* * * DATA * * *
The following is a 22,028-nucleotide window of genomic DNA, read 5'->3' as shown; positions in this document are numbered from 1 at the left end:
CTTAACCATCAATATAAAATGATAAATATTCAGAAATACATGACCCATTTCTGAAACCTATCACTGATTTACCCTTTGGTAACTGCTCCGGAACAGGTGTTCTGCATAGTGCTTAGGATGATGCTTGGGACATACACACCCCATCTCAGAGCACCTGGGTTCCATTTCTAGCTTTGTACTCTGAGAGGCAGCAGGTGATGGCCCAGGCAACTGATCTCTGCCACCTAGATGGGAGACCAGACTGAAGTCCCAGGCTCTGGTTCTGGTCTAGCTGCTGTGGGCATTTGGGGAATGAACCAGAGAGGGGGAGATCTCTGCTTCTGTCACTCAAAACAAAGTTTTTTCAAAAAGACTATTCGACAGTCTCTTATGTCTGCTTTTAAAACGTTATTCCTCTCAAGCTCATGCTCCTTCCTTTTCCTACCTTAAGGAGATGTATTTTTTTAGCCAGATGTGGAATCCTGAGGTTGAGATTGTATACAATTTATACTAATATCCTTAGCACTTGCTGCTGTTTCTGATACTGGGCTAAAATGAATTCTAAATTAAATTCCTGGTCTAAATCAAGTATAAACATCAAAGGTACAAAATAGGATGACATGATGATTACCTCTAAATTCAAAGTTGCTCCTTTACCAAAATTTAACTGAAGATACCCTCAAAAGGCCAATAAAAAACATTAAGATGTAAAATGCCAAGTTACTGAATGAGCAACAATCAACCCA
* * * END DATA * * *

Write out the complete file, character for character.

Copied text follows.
The following is a 22,028-nucleotide window of genomic DNA, read 5'->3' as shown; positions in this document are numbered from 1 at the left end:
CTTAACCATCAATATAAAATGATAAATATTCAGAAATACATGACCCATTTCTGAAACCTATCACTGATTTACCCTTTGGTAACTGCTCCGGAACAGGTGTTCTGCATAGTGCTTAGGATGATGCTTGGGACATACACACCCCATCTCAGAGCACCTGGGTTCCATTTCTAGCTTTGTACTCTGAGAGGCAGCAGGTGATGGCCCAGGCAACTGATCTCTGCCACCTAGATGGGAGACCAGACTGAAGTCCCAGGCTCTGGTTCTGGTCTAGCTGCTGTGGGCATTTGGGGAATGAACCAGAGAGGGGGAGATCTCTGCTTCTGTCACTCAAAACAAAGTTTTTTCAAAAAGACTATTCGACAGTCTCTTATGTCTGCTTTTAAAACGTTATTCCTCTCAAGCTCATGCTCCTTCCTTTTCCTACCTTAAGGAGATGTATTTTTTTAGCCAGATGTGGAATCCTGAGGTTGAGATTGTATACAATTTATACTAATATCCTTAGCACTTGCTGCTGTTTCTGATACTGGGCTAAAATGAATTCTAAATTAAATTCCTGGTCTAAATCAAGTATAAACATCAAAGGTACAAAATAGGATGACATGATGATTACCTCTAAATTCAAAGTTGCTCCTTTACCAAAATTTAACTGAAGATACCCTCAAAAGGCCAATAAAAAACATTAAGATGTAAAATGCCAAGTTACTGAATGAGCAACAATCAACCCA